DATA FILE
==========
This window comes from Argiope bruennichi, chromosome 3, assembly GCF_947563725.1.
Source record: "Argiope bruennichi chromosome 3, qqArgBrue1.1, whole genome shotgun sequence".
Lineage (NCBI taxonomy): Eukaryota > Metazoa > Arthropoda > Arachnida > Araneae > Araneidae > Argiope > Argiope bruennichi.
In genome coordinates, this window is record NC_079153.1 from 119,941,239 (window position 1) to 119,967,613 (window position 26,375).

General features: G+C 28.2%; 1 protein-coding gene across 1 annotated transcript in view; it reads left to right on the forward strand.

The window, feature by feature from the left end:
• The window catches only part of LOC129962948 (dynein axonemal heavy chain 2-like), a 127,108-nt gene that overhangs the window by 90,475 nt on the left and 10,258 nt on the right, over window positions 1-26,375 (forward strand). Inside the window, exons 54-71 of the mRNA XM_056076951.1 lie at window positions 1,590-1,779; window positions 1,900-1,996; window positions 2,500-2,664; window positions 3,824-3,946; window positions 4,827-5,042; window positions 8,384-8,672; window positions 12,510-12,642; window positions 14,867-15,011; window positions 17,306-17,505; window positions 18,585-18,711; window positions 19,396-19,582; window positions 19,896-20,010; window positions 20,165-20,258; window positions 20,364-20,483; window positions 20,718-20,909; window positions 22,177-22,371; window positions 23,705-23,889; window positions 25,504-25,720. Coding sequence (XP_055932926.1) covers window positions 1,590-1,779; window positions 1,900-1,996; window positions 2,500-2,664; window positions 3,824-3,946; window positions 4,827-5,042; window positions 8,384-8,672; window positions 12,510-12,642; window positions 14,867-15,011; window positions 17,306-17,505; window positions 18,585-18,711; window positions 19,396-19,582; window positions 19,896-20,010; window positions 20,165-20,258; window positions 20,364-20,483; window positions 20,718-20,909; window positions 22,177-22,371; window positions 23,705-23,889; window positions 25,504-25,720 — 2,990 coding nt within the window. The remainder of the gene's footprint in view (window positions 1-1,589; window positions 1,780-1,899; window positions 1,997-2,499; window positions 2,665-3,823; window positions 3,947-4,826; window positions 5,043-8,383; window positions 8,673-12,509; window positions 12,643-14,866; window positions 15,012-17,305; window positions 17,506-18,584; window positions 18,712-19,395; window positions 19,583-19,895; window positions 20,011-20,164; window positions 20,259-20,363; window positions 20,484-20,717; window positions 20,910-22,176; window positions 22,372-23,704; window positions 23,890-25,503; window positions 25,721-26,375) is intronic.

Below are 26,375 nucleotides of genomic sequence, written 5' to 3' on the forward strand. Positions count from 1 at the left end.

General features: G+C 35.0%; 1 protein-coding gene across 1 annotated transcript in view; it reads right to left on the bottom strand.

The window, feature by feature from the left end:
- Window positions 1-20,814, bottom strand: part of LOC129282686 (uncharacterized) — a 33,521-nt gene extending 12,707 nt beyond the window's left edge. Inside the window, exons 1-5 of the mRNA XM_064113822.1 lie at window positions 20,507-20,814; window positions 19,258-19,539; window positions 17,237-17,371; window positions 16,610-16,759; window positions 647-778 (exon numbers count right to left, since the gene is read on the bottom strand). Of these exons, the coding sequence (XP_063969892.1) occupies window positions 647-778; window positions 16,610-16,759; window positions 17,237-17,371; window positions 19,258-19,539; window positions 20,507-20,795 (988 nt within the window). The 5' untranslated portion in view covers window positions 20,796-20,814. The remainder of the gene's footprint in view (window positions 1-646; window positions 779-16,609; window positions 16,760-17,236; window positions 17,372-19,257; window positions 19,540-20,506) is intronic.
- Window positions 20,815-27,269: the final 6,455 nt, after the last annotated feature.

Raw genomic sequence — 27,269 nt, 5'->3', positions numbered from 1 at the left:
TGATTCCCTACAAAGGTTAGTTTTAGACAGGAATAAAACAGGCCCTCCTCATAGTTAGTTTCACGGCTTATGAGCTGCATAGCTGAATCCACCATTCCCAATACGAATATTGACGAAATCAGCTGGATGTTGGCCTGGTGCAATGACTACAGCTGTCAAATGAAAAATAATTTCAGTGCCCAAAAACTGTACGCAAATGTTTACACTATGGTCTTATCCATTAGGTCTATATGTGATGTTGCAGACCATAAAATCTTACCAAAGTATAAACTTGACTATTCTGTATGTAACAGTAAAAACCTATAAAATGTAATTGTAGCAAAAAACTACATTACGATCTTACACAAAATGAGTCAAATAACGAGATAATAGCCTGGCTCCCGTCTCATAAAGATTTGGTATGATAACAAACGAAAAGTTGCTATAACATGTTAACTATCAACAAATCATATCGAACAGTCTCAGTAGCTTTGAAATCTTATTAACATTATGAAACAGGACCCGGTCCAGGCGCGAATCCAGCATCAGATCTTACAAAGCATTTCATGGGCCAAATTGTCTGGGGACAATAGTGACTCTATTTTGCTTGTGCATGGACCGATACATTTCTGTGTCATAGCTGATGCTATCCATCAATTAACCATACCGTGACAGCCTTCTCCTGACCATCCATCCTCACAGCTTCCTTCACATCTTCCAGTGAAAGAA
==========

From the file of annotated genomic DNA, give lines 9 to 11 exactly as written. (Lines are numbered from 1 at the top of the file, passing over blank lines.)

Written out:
General features: G+C 35.0%; 1 protein-coding gene across 1 annotated transcript in view; it reads right to left on the bottom strand.

The window, feature by feature from the left end:
- Window positions 1-20,814, bottom strand: part of LOC129282686 (uncharacterized) — a 33,521-nt gene extending 12,707 nt beyond the window's left edge. Inside the window, exons 1-5 of the mRNA XM_064113822.1 lie at window positions 20,507-20,814; window positions 19,258-19,539; window positions 17,237-17,371; window positions 16,610-16,759; window positions 647-778 (exon numbers count right to left, since the gene is read on the bottom strand). Of these exons, the coding sequence (XP_063969892.1) occupies window positions 647-778; window positions 16,610-16,759; window positions 17,237-17,371; window positions 19,258-19,539; window positions 20,507-20,795 (988 nt within the window). The 5' untranslated portion in view covers window positions 20,796-20,814. The remainder of the gene's footprint in view (window positions 1-646; window positions 779-16,609; window positions 16,760-17,236; window positions 17,372-19,257; window positions 19,540-20,506) is intronic.